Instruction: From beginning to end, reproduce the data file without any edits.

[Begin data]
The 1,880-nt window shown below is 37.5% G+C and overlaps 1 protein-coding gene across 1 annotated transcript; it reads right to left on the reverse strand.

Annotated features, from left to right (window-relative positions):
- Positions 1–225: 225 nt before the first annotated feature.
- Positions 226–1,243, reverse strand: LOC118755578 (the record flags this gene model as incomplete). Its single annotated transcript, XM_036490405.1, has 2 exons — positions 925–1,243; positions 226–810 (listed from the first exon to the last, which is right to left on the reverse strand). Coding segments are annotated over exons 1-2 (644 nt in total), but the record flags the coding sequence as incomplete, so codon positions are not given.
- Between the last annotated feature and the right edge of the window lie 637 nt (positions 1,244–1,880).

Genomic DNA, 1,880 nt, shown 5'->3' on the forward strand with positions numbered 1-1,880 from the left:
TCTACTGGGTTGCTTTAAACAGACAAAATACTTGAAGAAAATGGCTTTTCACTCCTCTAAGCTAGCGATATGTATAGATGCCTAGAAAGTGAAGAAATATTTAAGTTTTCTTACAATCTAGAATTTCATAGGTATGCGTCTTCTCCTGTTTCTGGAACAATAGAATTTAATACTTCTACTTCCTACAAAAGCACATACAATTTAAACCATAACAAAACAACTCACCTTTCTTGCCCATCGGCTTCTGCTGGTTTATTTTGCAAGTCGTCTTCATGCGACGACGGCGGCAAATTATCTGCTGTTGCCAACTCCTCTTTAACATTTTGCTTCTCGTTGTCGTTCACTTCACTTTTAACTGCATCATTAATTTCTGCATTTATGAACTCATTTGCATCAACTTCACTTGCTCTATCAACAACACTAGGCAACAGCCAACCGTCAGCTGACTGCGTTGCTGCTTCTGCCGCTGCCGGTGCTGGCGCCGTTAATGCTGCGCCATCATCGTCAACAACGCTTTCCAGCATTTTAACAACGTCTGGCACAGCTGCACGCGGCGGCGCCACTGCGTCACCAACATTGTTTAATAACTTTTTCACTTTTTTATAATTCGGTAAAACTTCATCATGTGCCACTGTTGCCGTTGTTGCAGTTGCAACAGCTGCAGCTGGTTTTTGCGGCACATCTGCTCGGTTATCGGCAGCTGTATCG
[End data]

The 1,880-nt window shown below is 37.5% G+C and overlaps 1 protein-coding gene across 1 annotated transcript; it reads right to left on the reverse strand.

Annotated features, from left to right (window-relative positions):
- Positions 1–225: 225 nt before the first annotated feature.
- Positions 226–1,243, reverse strand: LOC118755578 (the record flags this gene model as incomplete). Its single annotated transcript, XM_036490405.1, has 2 exons — positions 925–1,243; positions 226–810 (listed from the first exon to the last, which is right to left on the reverse strand). Coding segments are annotated over exons 1-2 (644 nt in total), but the record flags the coding sequence as incomplete, so codon positions are not given.
- Between the last annotated feature and the right edge of the window lie 637 nt (positions 1,244–1,880).

Genomic DNA, 1,880 nt, shown 5'->3' on the forward strand with positions numbered 1-1,880 from the left:
TCTACTGGGTTGCTTTAAACAGACAAAATACTTGAAGAAAATGGCTTTTCACTCCTCTAAGCTAGCGATATGTATAGATGCCTAGAAAGTGAAGAAATATTTAAGTTTTCTTACAATCTAGAATTTCATAGGTATGCGTCTTCTCCTGTTTCTGGAACAATAGAATTTAATACTTCTACTTCCTACAAAAGCACATACAATTTAAACCATAACAAAACAACTCACCTTTCTTGCCCATCGGCTTCTGCTGGTTTATTTTGCAAGTCGTCTTCATGCGACGACGGCGGCAAATTATCTGCTGTTGCCAACTCCTCTTTAACATTTTGCTTCTCGTTGTCGTTCACTTCACTTTTAACTGCATCATTAATTTCTGCATTTATGAACTCATTTGCATCAACTTCACTTGCTCTATCAACAACACTAGGCAACAGCCAACCGTCAGCTGACTGCGTTGCTGCTTCTGCCGCTGCCGGTGCTGGCGCCGTTAATGCTGCGCCATCATCGTCAACAACGCTTTCCAGCATTTTAACAACGTCTGGCACAGCTGCACGCGGCGGCGCCACTGCGTCACCAACATTGTTTAATAACTTTTTCACTTTTTTATAATTCGGTAAAACTTCATCATGTGCCACTGTTGCCGTTGTTGCAGTTGCAACAGCTGCAGCTGGTTTTTGCGGCACATCTGCTCGGTTATCGGCAGCTGTATCG